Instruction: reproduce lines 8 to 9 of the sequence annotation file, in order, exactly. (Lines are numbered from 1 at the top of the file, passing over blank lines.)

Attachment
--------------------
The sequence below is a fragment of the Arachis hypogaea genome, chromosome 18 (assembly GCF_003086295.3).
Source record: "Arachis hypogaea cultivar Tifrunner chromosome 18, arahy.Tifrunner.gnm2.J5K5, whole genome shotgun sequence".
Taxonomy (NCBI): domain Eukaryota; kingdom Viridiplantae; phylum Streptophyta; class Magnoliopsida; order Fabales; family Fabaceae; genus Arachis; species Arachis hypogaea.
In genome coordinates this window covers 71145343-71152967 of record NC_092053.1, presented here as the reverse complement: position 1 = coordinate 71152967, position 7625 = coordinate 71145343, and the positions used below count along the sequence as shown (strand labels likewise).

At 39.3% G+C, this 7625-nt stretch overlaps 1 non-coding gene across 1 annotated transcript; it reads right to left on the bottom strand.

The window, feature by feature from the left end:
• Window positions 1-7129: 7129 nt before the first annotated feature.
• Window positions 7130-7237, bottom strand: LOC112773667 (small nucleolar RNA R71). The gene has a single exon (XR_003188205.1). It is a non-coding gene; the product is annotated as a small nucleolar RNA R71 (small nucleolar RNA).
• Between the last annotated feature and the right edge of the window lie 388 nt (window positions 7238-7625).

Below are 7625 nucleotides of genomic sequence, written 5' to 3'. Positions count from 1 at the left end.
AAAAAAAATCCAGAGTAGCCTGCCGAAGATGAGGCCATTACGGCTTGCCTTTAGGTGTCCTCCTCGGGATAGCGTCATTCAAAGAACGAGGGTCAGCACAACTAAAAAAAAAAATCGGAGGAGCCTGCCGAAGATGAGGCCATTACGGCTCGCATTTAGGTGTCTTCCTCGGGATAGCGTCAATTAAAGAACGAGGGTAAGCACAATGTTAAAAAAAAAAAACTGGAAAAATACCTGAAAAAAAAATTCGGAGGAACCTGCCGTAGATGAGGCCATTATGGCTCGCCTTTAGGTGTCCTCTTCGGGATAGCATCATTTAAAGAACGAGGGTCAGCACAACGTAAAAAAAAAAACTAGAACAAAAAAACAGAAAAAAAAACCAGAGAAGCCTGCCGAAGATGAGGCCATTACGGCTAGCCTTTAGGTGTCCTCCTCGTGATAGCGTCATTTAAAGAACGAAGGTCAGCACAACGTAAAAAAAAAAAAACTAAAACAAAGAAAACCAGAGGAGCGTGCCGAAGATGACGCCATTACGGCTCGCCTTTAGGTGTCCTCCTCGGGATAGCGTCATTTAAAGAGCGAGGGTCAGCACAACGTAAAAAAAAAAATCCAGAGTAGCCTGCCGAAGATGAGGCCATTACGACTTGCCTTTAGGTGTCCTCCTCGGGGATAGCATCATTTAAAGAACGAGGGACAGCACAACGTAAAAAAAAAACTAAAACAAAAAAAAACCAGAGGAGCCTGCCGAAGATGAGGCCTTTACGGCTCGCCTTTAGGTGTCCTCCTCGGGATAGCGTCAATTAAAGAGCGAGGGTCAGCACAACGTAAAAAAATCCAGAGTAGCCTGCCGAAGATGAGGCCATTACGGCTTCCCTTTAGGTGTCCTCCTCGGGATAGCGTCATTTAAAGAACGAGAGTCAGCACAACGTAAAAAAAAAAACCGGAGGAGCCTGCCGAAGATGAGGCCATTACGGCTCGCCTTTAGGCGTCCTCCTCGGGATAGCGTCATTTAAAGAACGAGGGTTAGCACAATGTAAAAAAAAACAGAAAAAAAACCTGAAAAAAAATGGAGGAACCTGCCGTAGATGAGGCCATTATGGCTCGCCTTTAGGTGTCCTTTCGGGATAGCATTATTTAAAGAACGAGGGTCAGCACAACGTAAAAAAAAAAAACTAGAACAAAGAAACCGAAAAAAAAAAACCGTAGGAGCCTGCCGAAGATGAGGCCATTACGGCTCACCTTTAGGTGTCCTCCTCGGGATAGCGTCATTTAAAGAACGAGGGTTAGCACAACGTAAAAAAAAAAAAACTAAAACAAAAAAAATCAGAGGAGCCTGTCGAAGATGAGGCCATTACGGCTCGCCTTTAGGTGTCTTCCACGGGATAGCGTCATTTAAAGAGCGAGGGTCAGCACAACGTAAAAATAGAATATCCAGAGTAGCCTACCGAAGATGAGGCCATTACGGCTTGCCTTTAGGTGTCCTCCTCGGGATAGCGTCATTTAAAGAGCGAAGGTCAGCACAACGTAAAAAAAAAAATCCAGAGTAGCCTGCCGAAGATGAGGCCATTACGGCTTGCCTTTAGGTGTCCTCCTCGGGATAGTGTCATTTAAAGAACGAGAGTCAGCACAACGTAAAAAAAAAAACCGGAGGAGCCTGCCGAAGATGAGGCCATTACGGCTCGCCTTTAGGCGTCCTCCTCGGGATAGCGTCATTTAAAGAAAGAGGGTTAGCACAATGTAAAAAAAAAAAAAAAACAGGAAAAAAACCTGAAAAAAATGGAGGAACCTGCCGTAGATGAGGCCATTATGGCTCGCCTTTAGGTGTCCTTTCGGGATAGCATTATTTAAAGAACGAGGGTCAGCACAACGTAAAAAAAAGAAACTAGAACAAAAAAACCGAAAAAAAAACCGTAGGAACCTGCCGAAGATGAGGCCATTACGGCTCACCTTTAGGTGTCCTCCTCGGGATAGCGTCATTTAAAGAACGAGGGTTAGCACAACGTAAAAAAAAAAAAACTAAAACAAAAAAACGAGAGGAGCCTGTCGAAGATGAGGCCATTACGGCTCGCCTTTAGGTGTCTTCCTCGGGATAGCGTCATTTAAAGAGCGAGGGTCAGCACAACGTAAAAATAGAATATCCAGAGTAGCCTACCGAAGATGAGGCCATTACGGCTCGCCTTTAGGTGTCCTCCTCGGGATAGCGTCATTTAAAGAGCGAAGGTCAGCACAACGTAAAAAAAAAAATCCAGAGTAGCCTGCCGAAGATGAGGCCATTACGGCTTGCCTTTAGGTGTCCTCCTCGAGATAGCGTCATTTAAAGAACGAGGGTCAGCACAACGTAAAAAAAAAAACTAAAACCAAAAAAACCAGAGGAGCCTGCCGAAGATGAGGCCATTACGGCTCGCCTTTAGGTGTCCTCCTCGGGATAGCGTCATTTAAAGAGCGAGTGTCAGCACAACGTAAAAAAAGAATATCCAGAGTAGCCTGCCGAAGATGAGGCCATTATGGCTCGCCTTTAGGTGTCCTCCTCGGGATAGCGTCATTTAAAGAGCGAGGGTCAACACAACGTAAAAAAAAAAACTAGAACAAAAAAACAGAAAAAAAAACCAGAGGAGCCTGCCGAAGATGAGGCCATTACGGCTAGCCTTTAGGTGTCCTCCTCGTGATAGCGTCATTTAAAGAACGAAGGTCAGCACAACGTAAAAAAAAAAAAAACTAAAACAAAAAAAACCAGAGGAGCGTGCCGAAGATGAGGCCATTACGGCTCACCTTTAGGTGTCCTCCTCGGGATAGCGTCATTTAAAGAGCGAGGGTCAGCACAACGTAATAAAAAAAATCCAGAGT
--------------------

• Window positions 7130-7237, bottom strand: LOC112773667 (small nucleolar RNA R71). The gene has a single exon (XR_003188205.1). It is a non-coding gene; the product is annotated as a small nucleolar RNA R71 (small nucleolar RNA).
• Between the last annotated feature and the right edge of the window lie 388 nt (window positions 7238-7625).